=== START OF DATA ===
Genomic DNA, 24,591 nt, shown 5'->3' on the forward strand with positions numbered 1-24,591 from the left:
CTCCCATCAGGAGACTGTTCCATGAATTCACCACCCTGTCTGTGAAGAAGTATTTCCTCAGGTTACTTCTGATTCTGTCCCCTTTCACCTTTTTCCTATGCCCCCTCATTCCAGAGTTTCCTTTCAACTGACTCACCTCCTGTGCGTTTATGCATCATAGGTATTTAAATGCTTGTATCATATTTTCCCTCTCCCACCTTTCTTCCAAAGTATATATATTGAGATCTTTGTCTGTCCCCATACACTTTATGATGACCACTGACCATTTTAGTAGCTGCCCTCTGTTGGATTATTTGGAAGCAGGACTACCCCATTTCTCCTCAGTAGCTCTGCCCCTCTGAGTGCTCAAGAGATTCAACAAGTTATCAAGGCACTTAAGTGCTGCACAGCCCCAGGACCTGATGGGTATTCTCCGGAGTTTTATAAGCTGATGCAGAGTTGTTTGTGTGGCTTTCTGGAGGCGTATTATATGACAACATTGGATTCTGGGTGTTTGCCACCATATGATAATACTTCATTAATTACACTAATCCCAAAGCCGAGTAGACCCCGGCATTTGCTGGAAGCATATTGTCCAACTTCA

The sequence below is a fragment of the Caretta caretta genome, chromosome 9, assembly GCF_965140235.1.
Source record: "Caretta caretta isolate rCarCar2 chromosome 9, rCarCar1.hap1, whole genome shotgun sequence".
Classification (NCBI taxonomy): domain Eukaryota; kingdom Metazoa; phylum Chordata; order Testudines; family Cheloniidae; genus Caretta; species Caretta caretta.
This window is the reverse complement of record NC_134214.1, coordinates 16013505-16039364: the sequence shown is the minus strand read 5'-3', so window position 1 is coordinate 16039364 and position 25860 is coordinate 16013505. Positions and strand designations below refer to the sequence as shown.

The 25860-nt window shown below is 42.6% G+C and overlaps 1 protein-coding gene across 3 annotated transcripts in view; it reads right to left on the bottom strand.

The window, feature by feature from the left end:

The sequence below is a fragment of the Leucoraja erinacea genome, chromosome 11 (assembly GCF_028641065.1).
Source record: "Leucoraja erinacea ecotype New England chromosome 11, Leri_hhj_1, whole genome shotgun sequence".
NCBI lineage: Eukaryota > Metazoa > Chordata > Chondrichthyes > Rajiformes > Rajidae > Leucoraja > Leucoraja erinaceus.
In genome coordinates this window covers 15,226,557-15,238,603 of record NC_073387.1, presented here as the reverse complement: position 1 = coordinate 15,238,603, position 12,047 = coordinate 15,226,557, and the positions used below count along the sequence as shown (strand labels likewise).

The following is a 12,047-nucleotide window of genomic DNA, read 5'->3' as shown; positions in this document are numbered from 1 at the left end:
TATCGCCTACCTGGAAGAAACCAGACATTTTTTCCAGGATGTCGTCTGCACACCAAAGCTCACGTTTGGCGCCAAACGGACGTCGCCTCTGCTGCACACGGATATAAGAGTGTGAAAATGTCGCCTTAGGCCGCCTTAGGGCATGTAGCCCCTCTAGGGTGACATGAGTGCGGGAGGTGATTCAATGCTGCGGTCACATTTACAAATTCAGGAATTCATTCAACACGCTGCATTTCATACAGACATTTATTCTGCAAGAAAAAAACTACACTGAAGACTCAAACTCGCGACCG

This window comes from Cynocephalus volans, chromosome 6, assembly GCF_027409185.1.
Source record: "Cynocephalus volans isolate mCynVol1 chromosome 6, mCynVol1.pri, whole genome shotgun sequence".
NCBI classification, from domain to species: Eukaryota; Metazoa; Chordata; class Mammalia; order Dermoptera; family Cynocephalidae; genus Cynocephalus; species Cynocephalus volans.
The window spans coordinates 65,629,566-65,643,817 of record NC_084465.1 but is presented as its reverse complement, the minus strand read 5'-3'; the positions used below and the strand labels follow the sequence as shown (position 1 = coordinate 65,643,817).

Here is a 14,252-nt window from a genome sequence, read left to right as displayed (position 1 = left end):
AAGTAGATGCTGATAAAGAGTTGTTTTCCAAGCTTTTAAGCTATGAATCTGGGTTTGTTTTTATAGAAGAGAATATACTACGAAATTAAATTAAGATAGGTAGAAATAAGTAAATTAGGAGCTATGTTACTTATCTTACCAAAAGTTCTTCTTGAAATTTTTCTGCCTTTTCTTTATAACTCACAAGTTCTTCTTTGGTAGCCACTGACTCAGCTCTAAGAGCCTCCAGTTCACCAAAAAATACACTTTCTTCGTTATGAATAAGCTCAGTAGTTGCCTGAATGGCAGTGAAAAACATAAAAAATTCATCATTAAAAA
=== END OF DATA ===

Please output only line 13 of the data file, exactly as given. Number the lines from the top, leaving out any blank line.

The following is a 12,047-nucleotide window of genomic DNA, read 5'->3' as shown; positions in this document are numbered from 1 at the left end: